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Incorruptibility is a Catholic and Eastern Orthodox belief that supernatural intervention allows some human bodies to not undergo the normal process of decomposition after death. Bodies that reportedly undergo little or no decomposition are sometimes referred to as incorrupt or incorruptible (adjective) or as an incorruptible (noun). Although it is recognised as supernatural in Catholicism, it is no longer counted as a miracle in the recognition of a saint. Incorruptibility is seen as distinct from the good preservation of a body, or mummification. Incorruptible bodies are often said to have the Odour of Sanctity, exuding a sweet and pleasant aroma. As of yet, none of these cases have been verified scientifically.
Shingon Priests and Self-Mummification
The practice of self-mummification seems somewhat macabre to today’s civilized population. However,for some sects of Buddhist priests, it was a form of further enlightenment. Many of these priests voluntarilywent through a ten-year gruesome process of self-mummifying, believing that extreme physical pain and denial created an opening to a higher spiritual level, the ultimate attainment of “passing into the state of nirvana.”
The process of self-mummification is broken down into three 1,000-day periods. Each period ischaracterized by physical and mental changes caused by phase-specific austerities and excruciating pain.The process is not some mystic secret, but rather a calculated scientific means for ridding the body ofmaterial that cannot cross over into nirvana. In the first phase the priest is restricted to a diet of only nuts and grains surrounding the temple complex. During this time the practitioner endures extreme hardships, such as meditating under icy cold mountain streams for hours on end. “Japan is a mountainous country.”Therefore, most of the Shingon temple complexes are in the proximity of large sacred mountains.
Through history, the bodies of a considerable number of deceased Catholic Saints and other blessed persons, have not undergone the normal processes of disintegration. Without any kind mummification or embalming methods, their corpses have thus remained incorrupt, a few even after 1500 years. The accounts of incorruptible bodies are a part of Christian history from the first century right through to the 21st.
Many of those, whose bodies have been found incorrupt, had died either by violence or diseases, conditions which normally would encourage the disintegration processes rather than preserve the bodies. Some had been buried in close proximity to other bodies that decomposed normally. Some had been consigned to the bare earth. Others survived burial in such damp conditions that their clothes rotted off their intact bodies. Some had been lying in lime, water or left in the open. But apparently unaffected by exterior influences, the bodies were found preserved as if they were still alive.
Because of the Vatican’s quite strict canonization process, these exhumations have usually been witnessed with oaths and affidavits by ordinary working people as well as
respectable doctors and medical specialists. The phenomenon is therefore among the most thoroughly documented of all alleged miracles.
Originally posted by ELECTRICkoolaidZOMBIEtest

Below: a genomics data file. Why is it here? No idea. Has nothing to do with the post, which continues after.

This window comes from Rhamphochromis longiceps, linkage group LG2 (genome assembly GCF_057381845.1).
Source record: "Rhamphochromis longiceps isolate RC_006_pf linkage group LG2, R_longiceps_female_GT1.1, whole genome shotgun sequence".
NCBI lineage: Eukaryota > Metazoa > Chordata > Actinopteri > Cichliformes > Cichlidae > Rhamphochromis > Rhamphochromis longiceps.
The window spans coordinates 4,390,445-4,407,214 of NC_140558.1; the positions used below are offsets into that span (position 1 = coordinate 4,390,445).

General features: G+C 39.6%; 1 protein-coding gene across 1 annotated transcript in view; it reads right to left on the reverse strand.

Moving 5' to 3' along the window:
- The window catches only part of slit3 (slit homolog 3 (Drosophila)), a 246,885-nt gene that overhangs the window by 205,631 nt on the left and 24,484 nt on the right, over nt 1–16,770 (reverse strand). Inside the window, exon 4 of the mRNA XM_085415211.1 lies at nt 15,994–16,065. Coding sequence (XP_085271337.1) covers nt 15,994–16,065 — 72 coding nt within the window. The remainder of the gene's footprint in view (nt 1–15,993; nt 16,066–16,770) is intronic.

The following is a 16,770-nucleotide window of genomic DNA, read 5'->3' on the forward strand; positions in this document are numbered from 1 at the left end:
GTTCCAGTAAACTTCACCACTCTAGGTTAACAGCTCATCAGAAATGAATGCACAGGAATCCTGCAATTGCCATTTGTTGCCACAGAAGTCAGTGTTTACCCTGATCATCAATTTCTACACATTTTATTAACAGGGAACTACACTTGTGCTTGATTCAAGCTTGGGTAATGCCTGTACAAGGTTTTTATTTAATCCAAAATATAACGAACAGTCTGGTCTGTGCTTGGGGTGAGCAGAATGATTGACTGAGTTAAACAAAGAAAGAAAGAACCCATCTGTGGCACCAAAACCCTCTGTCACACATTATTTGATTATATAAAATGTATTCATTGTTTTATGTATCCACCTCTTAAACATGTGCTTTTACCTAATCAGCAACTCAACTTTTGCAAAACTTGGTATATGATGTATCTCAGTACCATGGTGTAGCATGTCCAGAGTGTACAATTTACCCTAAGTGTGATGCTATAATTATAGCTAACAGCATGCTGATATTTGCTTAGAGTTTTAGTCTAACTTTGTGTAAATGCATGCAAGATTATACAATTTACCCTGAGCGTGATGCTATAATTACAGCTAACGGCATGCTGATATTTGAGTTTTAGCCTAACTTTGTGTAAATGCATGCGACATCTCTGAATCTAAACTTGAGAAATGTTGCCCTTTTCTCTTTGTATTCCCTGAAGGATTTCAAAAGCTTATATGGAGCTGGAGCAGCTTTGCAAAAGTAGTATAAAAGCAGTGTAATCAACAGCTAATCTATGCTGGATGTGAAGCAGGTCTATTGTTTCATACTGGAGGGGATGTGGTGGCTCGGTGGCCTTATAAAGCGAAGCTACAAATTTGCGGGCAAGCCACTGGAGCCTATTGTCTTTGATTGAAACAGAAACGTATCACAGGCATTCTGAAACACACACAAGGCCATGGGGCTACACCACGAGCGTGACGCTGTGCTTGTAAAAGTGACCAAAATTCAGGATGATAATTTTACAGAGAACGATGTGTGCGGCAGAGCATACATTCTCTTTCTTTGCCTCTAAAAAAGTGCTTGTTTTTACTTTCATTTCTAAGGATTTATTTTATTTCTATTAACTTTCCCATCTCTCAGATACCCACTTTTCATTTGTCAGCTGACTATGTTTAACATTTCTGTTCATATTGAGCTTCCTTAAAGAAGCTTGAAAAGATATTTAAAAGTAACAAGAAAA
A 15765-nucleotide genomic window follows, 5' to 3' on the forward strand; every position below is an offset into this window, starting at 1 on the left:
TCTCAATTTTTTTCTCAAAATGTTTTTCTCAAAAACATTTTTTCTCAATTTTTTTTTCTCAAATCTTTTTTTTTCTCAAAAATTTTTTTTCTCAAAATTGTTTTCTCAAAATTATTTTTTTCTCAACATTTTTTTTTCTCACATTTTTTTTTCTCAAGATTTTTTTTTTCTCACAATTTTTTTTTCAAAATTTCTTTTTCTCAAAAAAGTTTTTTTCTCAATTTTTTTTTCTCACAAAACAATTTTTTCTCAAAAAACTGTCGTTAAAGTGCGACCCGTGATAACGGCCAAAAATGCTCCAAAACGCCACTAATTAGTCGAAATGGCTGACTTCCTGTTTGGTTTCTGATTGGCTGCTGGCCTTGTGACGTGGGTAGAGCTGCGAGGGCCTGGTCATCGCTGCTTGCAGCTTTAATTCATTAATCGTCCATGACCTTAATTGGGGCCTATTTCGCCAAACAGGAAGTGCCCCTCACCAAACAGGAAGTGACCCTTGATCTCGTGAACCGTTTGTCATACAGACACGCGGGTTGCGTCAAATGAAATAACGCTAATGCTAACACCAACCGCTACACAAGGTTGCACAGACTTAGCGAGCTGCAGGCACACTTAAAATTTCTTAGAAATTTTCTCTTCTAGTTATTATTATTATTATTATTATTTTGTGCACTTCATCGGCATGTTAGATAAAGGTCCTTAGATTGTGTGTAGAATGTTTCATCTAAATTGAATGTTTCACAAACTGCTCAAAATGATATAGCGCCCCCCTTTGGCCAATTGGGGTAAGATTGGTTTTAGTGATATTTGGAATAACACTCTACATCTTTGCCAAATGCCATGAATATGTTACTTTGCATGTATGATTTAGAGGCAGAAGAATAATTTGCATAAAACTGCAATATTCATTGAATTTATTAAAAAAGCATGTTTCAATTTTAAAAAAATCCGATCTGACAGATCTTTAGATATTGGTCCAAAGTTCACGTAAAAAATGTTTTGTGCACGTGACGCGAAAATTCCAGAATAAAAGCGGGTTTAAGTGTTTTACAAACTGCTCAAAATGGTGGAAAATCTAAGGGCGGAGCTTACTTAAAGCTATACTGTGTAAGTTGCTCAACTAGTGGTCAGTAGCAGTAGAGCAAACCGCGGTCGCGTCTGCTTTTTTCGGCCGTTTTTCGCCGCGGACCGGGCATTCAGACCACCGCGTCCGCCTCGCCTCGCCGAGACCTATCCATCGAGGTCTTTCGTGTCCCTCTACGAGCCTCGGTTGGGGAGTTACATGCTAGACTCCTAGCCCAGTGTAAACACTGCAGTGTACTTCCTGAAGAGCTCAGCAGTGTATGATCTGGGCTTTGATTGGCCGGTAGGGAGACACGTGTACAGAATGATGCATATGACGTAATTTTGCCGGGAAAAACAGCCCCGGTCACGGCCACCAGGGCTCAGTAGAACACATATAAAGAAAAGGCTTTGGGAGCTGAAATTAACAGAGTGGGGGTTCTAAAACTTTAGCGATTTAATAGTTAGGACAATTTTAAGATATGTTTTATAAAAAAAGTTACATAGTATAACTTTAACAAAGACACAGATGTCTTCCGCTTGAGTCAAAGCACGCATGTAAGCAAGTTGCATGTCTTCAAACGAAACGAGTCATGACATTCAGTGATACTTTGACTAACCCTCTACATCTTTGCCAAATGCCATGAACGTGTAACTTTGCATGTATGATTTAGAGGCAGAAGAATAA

first of all....
you were a mortician? i may have lots of questions regarding that field of work...
but on to the topic at hand.
ive heard this kind of stuff before and i find it fscinating, but as you said ridiculous. i would expect popes to be "incorruptable" or something. i would be interested in inspecting the non-decomposed bodies. i shall look into this topic in more depth. Thank you.
The Liturgy of Death celebrates the tragedy of the spiritual and physical death of each Christian as being the very sign and victory of Christ's death and resurrection. In that way, the Liturgy of Death preserves the unique Christian vision of death - and life - and calls on the rest of the community to persevere more deeply and zealously in the baptismal way of dying and rising in Christ, so that one's last breath can become a witness to the "glory of the Father." It was, after all, to living people that Saint Paul wrote: "You have died and your life is hid with Christ in God" (Colossians 3:3). "Blessed are the dead who die in the Lord henceforth" (Revelation 14:13).
St. John the Theologian died a natural death (the only one of the Apostles to do so), being around 105 years of age, during the time of Emperor Trajan. The circumstances of the Apostles death appeared to be unusual and even puzzling.
Upon the insistence of Apostle John, he was buried alive.
On the following day, when the tomb was unearthed it turned out to be empty.
This event somewhat affirmed the belief in the conjecture of some Christians that Apostle John will not die but will live until the Second coming of Christ and that he will unmask the Antichrist.
The reason for such a surmise was served by the words said by the Saviour not long before his Ascention.
To the question of Apostle Peter as to what will become with Apostle John, the Lord answered, "If I will that he remain until I come (the second time) what is that to you?
You follow Me " Apostle John makes a notation regarding this in his Gospel: " This saying went out among the brethren that this disciple would not die" (John 21:22-23).
Originally posted by KRISKALI777
These bodies have been found to not only be Embalmed, but as you have mentioned, sheltered from the elements in the artificial environment of their own self-contained glass cases.